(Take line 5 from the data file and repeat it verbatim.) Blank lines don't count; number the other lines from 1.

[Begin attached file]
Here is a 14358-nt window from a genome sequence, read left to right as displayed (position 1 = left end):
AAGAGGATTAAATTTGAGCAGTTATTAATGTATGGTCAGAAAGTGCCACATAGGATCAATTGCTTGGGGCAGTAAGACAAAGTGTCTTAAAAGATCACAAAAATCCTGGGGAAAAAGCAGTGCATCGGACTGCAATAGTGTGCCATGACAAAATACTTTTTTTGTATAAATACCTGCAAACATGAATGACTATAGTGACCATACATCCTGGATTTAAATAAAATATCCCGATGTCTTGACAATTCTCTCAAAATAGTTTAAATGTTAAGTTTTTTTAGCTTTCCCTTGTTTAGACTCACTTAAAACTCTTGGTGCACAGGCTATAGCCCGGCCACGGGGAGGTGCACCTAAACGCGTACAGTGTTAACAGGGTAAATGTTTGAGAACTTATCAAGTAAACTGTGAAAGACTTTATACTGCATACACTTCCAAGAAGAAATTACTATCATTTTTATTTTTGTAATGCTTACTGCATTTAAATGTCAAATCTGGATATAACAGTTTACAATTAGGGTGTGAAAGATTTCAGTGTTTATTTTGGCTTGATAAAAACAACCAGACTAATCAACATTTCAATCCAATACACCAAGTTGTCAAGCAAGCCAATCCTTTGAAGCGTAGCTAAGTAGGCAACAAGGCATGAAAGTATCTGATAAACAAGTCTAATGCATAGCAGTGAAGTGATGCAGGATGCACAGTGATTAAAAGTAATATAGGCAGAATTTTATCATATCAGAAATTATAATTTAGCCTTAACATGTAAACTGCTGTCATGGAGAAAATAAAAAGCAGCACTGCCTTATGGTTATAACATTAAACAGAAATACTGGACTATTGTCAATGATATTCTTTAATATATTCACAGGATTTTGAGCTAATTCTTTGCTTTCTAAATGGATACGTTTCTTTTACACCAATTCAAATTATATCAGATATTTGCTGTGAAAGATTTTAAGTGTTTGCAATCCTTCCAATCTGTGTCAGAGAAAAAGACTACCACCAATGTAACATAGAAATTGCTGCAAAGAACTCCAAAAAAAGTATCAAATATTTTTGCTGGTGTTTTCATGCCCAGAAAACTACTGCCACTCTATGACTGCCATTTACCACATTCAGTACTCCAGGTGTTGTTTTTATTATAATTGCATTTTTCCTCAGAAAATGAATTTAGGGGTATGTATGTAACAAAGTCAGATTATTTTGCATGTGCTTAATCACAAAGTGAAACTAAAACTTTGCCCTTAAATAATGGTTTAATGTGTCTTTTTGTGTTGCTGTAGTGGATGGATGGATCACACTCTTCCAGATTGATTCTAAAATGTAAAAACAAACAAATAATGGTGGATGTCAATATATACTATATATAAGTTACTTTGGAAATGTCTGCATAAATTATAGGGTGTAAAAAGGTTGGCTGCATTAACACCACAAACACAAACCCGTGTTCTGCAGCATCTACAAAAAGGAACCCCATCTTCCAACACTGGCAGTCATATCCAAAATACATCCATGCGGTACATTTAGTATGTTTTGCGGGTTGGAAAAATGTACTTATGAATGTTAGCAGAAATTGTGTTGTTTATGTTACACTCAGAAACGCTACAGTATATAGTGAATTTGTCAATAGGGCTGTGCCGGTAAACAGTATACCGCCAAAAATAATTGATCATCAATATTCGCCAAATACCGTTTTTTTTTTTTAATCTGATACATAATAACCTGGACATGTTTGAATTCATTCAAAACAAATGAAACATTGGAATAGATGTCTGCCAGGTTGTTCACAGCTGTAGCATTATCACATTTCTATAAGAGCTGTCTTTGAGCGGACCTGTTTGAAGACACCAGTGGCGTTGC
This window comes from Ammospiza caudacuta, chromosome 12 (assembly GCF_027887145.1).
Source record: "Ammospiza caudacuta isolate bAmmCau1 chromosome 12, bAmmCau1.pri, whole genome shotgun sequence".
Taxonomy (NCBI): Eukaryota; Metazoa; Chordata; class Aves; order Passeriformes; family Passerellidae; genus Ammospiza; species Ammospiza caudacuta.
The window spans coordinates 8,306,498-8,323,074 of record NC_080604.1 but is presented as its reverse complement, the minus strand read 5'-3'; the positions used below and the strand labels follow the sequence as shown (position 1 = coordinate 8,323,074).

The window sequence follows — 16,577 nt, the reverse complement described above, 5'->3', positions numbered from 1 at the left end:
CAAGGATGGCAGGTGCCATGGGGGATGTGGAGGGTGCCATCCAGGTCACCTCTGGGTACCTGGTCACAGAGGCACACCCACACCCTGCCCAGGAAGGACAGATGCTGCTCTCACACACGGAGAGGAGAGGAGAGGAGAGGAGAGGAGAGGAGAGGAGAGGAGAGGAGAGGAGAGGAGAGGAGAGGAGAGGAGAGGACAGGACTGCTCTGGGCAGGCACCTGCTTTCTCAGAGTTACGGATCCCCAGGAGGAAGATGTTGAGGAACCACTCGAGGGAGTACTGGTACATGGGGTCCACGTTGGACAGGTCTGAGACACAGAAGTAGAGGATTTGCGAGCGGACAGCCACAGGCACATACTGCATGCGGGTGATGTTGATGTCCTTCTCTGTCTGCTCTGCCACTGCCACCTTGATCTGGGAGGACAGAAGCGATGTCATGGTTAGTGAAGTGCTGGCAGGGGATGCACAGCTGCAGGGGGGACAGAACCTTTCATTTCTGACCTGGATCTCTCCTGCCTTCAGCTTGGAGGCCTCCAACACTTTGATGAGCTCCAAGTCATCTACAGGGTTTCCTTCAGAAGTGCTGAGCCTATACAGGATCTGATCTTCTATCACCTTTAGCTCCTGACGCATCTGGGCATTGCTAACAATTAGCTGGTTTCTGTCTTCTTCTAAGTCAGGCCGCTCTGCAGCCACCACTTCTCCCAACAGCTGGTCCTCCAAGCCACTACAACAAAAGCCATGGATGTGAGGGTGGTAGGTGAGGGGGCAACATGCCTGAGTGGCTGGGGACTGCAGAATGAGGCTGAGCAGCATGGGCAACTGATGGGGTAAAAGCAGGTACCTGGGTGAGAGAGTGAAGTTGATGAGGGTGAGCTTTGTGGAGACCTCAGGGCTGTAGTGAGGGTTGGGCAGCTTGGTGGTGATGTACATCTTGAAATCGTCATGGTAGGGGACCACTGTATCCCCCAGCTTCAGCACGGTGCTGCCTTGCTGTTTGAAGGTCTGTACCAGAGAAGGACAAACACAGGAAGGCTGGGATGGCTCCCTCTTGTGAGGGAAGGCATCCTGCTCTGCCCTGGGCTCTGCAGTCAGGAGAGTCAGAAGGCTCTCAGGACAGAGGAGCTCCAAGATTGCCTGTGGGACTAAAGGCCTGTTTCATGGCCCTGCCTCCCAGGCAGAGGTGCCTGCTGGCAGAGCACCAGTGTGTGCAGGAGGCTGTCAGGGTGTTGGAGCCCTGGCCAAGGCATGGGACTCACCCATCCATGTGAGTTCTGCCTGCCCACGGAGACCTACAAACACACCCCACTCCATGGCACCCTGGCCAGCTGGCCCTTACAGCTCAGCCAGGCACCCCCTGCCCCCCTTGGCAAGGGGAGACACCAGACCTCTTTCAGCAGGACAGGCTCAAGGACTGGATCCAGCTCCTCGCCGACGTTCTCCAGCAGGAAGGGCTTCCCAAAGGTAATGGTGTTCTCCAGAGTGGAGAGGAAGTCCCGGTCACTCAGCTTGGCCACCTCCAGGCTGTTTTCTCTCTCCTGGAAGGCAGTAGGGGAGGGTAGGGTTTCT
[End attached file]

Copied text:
Taxonomy (NCBI): Eukaryota; Metazoa; Chordata; class Aves; order Passeriformes; family Passerellidae; genus Ammospiza; species Ammospiza caudacuta.